American pastor jailed in Iran faces torture

Family of Saeed Abedini say Iranian authorities threaten pastor with death because of his belief in Christianity.

January 13, 2013 01:53
3 minute read.
American-Iranian Pastor Saeed Abedini with family

American-Iranian Pastor Saeed Abedini with family 370. (photo credit: Courtesy ACLJ)


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BERLIN – The family of American-Iranian pastor Saeed Abedini released a letter from him on Thursday stating that Iranian authorities have threatened him with death because of his belief in Christianity.

“This is the process in my life today: One day I am told I will be freed and allowed to see my kids on Christmas (which was a lie) and the next day, I am told I will hang for my faith in Jesus,” he wrote in the letter.

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“One day, there are intense pains after beatings in interrogations; the next day they are nice to you and offer you candy,” continued Abedini, who is imprisoned in a Tehran jail.

The US State Department expressed “serious concerns” about Abedini’s situation on Friday.

Jordan Sekulow, the executive director of the Washington- based American Center for Law and Justice (ACLJ) wrote to the The Jerusalem Post on Friday, “This is an extremely critical time for American Pastor Saeed and his family. We now know with certainty, from his own words, the brutality and life-threatening danger he faces in Iran’s notorious Evin Prison.”

“In a powerful letter from him released to family members in Tehran, Pastor Saeed reveals that he is undergoing beatings and is being told that he ‘will hang’ for his Christian faith. That treatment combined with the recent news that Pastor Saeed’s case has been turned over to one of Iran’s ‘hanging judges’ makes his circumstances more dire than ever,” Sekulow said.

The European Union sanctioned Judge Pir-Abassi, who has earned the reputation of a “hanging judge” and who is now handling Abedini’s case, for his violations of human rights in the Islamic Republic.

Fox News reported last week that “Abedini, 32, became a US citizen in 2010 when he married his American wife, Naghmeh Abedini.

Two years earlier, he had become an ordained minister.”

Sekulow and the ACLJ have urged the US government to intervene in the Abedini’s case. He told the Post that “after months of urging the US State Department to get involved in Pastor Saeed’s case, a State Department spokesperson on Friday addressed his plight publicly, acknowledging for the first time that it has ‘serious concerns’ about his fate. We are hopeful that this statement represents an important first step forward for the State Department toward securing Pastor Saeed’s freedom.”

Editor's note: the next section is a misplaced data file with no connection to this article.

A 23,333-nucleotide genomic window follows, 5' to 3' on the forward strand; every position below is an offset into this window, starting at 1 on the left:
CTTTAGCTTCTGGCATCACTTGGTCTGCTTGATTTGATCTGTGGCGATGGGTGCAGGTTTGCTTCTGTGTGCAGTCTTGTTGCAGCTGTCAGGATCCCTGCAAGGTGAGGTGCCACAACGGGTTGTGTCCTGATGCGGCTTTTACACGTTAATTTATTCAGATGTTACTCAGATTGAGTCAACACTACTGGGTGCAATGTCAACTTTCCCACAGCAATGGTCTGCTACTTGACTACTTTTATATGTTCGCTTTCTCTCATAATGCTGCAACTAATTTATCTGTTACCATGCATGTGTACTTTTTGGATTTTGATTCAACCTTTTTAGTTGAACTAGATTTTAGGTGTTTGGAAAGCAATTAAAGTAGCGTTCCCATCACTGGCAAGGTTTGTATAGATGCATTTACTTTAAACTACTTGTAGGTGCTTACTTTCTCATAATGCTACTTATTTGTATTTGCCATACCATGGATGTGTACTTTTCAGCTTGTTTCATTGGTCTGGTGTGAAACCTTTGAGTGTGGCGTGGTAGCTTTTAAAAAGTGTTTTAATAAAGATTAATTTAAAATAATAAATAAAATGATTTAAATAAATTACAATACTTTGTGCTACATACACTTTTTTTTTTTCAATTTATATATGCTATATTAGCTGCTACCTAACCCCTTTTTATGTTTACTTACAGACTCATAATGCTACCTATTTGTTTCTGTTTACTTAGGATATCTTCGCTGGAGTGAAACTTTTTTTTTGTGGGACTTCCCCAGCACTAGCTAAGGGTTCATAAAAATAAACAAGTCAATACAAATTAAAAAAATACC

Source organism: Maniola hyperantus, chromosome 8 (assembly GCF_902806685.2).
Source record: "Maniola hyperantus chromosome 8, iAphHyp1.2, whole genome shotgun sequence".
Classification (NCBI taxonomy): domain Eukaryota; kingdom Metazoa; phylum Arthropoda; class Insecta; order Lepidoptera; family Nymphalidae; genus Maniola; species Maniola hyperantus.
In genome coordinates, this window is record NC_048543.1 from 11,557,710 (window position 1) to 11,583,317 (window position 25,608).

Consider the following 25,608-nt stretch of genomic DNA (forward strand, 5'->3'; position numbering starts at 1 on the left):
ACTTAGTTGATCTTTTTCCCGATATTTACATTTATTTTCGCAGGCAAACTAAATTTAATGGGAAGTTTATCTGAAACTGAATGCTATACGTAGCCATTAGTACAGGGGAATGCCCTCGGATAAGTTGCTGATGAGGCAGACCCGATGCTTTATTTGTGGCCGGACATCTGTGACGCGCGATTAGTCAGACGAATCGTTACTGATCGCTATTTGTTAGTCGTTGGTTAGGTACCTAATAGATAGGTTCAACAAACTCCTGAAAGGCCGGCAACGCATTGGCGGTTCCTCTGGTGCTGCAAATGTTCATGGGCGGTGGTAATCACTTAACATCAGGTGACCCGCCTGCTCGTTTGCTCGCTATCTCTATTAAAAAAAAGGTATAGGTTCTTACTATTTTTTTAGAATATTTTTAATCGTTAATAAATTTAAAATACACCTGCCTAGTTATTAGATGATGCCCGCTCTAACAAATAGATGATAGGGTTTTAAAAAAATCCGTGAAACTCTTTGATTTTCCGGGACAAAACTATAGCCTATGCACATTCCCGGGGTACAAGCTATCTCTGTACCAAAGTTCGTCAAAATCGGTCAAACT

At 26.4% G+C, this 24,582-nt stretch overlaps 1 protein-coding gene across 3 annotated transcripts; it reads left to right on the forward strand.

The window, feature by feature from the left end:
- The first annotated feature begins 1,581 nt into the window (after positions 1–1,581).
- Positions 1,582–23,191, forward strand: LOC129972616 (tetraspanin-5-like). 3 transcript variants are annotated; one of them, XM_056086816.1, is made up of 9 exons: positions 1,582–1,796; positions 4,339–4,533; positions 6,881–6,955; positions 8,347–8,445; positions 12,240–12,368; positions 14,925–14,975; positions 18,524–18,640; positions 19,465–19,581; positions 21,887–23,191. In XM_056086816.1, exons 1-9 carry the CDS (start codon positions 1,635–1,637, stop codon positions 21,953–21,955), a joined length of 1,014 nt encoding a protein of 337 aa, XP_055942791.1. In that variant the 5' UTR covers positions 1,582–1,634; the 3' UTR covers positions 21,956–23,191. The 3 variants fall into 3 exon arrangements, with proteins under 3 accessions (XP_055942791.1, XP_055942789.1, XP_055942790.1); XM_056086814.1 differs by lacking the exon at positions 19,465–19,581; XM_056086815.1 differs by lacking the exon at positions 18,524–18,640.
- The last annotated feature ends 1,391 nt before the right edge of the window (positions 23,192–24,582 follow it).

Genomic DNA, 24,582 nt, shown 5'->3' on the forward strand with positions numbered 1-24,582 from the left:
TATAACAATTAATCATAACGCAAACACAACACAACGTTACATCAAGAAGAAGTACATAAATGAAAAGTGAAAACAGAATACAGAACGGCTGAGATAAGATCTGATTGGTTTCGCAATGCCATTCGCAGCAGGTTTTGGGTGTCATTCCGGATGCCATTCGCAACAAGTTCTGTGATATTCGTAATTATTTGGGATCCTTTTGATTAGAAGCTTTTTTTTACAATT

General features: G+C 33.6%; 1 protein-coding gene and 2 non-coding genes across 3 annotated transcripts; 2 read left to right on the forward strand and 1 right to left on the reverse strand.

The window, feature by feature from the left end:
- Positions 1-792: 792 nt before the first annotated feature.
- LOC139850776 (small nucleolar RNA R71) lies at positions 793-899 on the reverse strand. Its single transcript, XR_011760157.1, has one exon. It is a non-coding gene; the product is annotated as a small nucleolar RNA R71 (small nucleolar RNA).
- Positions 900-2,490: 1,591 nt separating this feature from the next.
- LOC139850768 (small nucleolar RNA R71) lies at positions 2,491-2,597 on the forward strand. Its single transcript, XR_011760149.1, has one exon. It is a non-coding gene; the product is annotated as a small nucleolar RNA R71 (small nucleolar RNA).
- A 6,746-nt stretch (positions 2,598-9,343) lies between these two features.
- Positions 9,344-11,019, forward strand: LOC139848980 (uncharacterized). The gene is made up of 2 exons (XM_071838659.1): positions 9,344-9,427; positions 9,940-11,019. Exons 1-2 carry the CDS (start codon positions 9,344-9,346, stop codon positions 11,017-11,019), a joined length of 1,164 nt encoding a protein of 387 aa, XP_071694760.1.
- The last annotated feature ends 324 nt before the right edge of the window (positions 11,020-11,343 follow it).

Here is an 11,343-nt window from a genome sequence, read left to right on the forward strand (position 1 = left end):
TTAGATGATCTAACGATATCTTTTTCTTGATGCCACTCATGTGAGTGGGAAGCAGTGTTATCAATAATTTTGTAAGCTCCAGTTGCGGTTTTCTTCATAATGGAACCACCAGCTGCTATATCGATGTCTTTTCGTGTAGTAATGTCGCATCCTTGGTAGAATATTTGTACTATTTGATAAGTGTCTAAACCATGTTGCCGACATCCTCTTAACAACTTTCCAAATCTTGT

“Pastor Saeed is a US citizen – an American imprisoned in Iran because of his religious beliefs. The State Department must do more – it must condemn his imprisonment and call on Iran to immediately release him. The world is watching. Time is of the essence,” the human rights activist continued.

Dr. Wahied Wahdat-Hagh, an expert on Iran who has written extensively on the persecution of Christians in the Islamic Republic, told the Post on Saturday, that Abedini’s case was “an example of the insidious and perfidious policy of the Islamist dictatorship” in Tehran, adding that “the main goal of the rulers is to intimidate Christians and Iranians who are interested to leave Islam and change their religion.”

Wahdat-Hagh, who is a senior fellow with the Brussels- based European Foundation for Democracy, added that the persecution of Christians recalls the“hostile policy of taking hostages” taken by Iran and the Lebanon-based, Iran-sponsored terrorist organization Hezbollah.

He said the situation of Christians in Iran is dire and “their websites, even exile websites, are attacked by Iranian Revolutionary Guards.”

“The Iranian Revolutionary Guard Corps and representatives of Islamic Jihad even play the role of pastors in churches in Isfahan to “guide” the Christians and teach them that Islam is better,” Wahdat-Hagh stated.

He noted that the situation of the Baha’i community, a religious minority in Iran, “is even worse than the situation of Christians.”

The regime in Tehran has waged a campaign of imprisonments, executions and show trials against the Baha’i community since coming to power following the 1979 Islamic Revolution.

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